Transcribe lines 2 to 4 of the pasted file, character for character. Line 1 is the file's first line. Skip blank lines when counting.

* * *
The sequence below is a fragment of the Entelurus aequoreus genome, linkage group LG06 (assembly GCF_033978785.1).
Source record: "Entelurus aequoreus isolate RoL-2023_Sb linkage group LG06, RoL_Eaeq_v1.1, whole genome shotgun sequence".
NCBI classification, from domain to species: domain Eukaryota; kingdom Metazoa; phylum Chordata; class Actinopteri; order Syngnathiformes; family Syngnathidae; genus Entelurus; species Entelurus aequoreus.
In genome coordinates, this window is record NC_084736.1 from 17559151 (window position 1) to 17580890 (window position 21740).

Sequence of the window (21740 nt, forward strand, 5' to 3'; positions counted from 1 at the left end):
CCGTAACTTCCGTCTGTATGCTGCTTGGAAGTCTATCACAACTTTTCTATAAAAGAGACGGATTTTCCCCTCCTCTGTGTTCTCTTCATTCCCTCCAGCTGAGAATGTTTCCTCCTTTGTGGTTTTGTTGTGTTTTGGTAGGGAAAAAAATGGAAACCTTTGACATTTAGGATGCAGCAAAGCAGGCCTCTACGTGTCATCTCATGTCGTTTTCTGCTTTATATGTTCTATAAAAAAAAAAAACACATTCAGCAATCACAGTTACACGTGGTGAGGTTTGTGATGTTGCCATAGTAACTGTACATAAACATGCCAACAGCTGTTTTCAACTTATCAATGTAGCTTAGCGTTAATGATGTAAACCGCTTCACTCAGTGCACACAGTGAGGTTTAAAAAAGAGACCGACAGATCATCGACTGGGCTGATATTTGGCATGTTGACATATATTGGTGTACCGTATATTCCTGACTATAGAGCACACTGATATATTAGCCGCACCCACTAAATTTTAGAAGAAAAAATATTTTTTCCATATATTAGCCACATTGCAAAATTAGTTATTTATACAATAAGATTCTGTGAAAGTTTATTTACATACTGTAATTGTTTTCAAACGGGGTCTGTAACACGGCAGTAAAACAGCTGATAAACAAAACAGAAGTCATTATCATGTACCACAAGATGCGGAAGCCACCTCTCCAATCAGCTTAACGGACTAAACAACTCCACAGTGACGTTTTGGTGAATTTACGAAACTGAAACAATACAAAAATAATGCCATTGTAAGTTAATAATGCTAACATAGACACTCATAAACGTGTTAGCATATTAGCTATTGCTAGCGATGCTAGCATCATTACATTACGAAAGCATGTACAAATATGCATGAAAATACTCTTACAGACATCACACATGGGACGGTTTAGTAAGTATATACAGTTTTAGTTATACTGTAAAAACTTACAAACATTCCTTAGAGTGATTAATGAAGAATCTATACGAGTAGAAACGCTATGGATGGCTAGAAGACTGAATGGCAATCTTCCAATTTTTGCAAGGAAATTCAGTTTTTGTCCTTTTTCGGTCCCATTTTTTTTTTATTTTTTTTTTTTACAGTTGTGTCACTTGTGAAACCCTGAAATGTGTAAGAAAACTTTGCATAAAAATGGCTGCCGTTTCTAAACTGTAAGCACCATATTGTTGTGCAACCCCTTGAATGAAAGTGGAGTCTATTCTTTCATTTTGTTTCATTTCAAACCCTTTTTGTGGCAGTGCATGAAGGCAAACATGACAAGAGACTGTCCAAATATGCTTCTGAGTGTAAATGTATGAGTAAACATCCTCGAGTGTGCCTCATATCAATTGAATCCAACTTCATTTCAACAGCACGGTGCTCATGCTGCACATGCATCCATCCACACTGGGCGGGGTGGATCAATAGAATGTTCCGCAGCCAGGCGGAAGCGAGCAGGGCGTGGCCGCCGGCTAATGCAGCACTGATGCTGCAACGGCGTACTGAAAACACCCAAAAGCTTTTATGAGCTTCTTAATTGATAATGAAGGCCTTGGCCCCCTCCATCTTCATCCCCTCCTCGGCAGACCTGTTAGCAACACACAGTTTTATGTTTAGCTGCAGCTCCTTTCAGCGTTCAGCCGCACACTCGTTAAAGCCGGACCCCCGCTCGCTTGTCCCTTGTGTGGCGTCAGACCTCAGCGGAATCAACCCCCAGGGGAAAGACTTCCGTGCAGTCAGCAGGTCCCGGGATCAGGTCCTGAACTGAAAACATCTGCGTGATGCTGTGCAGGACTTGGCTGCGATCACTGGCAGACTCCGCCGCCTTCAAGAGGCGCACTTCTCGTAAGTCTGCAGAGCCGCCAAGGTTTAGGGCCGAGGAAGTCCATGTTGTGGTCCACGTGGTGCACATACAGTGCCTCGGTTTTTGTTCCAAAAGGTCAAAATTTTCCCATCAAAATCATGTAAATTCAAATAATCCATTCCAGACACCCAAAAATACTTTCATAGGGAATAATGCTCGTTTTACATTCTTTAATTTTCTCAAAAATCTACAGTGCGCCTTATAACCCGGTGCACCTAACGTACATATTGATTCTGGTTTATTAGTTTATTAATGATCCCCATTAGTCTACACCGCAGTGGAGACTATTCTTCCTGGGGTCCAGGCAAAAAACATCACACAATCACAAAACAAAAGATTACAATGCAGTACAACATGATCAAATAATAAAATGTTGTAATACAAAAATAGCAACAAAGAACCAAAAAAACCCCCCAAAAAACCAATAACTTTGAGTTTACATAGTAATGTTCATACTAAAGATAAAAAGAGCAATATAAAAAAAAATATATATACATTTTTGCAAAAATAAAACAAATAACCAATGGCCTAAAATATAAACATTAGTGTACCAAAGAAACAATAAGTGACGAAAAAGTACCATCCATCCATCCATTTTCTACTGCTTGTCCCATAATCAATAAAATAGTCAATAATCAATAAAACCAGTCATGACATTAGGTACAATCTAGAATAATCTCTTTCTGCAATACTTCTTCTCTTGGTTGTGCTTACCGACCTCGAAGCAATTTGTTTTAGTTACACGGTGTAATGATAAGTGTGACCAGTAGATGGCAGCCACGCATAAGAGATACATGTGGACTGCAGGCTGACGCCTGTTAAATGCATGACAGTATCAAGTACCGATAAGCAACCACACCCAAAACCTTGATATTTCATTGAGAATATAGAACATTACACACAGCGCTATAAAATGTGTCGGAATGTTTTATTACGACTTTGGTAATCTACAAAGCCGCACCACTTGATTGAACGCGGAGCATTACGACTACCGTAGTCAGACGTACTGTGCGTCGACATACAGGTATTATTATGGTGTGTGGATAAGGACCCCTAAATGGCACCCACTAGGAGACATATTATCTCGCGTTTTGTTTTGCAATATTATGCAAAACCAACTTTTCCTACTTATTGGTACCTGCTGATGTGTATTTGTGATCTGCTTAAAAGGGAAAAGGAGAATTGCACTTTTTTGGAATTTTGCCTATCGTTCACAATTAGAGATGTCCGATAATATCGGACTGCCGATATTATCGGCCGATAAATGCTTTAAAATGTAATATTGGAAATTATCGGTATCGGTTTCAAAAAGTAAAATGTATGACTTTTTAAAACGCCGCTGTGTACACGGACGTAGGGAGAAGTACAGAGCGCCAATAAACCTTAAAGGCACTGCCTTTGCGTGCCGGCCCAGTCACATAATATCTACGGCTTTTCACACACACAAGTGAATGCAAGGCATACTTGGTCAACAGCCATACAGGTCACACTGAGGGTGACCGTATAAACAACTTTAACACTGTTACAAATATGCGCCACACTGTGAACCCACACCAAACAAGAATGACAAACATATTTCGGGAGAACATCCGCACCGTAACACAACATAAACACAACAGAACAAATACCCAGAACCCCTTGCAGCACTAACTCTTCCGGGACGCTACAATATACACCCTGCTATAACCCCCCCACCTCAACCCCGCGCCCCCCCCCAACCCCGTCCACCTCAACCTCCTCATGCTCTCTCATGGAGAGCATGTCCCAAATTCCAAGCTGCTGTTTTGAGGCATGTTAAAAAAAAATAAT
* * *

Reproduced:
Source record: "Entelurus aequoreus isolate RoL-2023_Sb linkage group LG06, RoL_Eaeq_v1.1, whole genome shotgun sequence".
NCBI classification, from domain to species: domain Eukaryota; kingdom Metazoa; phylum Chordata; class Actinopteri; order Syngnathiformes; family Syngnathidae; genus Entelurus; species Entelurus aequoreus.
In genome coordinates, this window is record NC_084736.1 from 17559151 (window position 1) to 17580890 (window position 21740).